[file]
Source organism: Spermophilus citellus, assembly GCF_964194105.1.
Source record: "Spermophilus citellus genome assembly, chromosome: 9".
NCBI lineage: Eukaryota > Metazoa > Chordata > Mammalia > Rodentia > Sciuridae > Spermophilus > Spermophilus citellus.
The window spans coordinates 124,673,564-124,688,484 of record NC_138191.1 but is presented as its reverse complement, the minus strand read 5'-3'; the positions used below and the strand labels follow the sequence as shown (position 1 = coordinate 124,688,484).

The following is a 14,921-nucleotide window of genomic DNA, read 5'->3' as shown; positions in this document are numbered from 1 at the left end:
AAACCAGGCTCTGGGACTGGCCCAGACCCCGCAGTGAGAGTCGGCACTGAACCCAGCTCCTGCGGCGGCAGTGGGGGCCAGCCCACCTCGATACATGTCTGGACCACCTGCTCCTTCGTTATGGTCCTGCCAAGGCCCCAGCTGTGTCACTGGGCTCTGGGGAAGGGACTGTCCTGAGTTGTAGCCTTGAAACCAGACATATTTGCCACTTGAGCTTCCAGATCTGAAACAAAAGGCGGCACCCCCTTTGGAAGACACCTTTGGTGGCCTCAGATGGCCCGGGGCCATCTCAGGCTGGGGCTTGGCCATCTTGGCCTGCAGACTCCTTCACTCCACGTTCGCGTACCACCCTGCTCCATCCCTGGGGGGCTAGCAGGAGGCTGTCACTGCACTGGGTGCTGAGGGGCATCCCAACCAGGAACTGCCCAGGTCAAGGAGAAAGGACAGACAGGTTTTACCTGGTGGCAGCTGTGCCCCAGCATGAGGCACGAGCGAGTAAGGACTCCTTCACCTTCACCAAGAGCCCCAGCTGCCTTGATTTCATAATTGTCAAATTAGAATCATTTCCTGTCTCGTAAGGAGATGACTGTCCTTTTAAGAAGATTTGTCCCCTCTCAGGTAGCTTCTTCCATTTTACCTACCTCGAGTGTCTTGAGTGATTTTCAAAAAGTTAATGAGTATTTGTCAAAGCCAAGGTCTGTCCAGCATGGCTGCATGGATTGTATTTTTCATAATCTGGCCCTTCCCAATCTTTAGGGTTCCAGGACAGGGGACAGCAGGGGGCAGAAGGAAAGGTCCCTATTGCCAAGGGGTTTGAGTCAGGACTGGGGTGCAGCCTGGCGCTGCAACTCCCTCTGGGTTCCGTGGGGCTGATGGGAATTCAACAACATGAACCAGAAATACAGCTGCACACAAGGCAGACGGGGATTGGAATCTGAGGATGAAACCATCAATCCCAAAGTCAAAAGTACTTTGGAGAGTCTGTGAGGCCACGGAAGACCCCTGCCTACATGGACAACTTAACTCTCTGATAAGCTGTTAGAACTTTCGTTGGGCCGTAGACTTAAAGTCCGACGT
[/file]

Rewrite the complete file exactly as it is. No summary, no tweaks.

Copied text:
Source organism: Spermophilus citellus, assembly GCF_964194105.1.
Source record: "Spermophilus citellus genome assembly, chromosome: 9".
NCBI lineage: Eukaryota > Metazoa > Chordata > Mammalia > Rodentia > Sciuridae > Spermophilus > Spermophilus citellus.
The window spans coordinates 124,673,564-124,688,484 of record NC_138191.1 but is presented as its reverse complement, the minus strand read 5'-3'; the positions used below and the strand labels follow the sequence as shown (position 1 = coordinate 124,688,484).

The following is a 14,921-nucleotide window of genomic DNA, read 5'->3' as shown; positions in this document are numbered from 1 at the left end:
AAACCAGGCTCTGGGACTGGCCCAGACCCCGCAGTGAGAGTCGGCACTGAACCCAGCTCCTGCGGCGGCAGTGGGGGCCAGCCCACCTCGATACATGTCTGGACCACCTGCTCCTTCGTTATGGTCCTGCCAAGGCCCCAGCTGTGTCACTGGGCTCTGGGGAAGGGACTGTCCTGAGTTGTAGCCTTGAAACCAGACATATTTGCCACTTGAGCTTCCAGATCTGAAACAAAAGGCGGCACCCCCTTTGGAAGACACCTTTGGTGGCCTCAGATGGCCCGGGGCCATCTCAGGCTGGGGCTTGGCCATCTTGGCCTGCAGACTCCTTCACTCCACGTTCGCGTACCACCCTGCTCCATCCCTGGGGGGCTAGCAGGAGGCTGTCACTGCACTGGGTGCTGAGGGGCATCCCAACCAGGAACTGCCCAGGTCAAGGAGAAAGGACAGACAGGTTTTACCTGGTGGCAGCTGTGCCCCAGCATGAGGCACGAGCGAGTAAGGACTCCTTCACCTTCACCAAGAGCCCCAGCTGCCTTGATTTCATAATTGTCAAATTAGAATCATTTCCTGTCTCGTAAGGAGATGACTGTCCTTTTAAGAAGATTTGTCCCCTCTCAGGTAGCTTCTTCCATTTTACCTACCTCGAGTGTCTTGAGTGATTTTCAAAAAGTTAATGAGTATTTGTCAAAGCCAAGGTCTGTCCAGCATGGCTGCATGGATTGTATTTTTCATAATCTGGCCCTTCCCAATCTTTAGGGTTCCAGGACAGGGGACAGCAGGGGGCAGAAGGAAAGGTCCCTATTGCCAAGGGGTTTGAGTCAGGACTGGGGTGCAGCCTGGCGCTGCAACTCCCTCTGGGTTCCGTGGGGCTGATGGGAATTCAACAACATGAACCAGAAATACAGCTGCACACAAGGCAGACGGGGATTGGAATCTGAGGATGAAACCATCAATCCCAAAGTCAAAAGTACTTTGGAGAGTCTGTGAGGCCACGGAAGACCCCTGCCTACATGGACAACTTAACTCTCTGATAAGCTGTTAGAACTTTCGTTGGGCCGTAGACTTAAAGTCCGACGT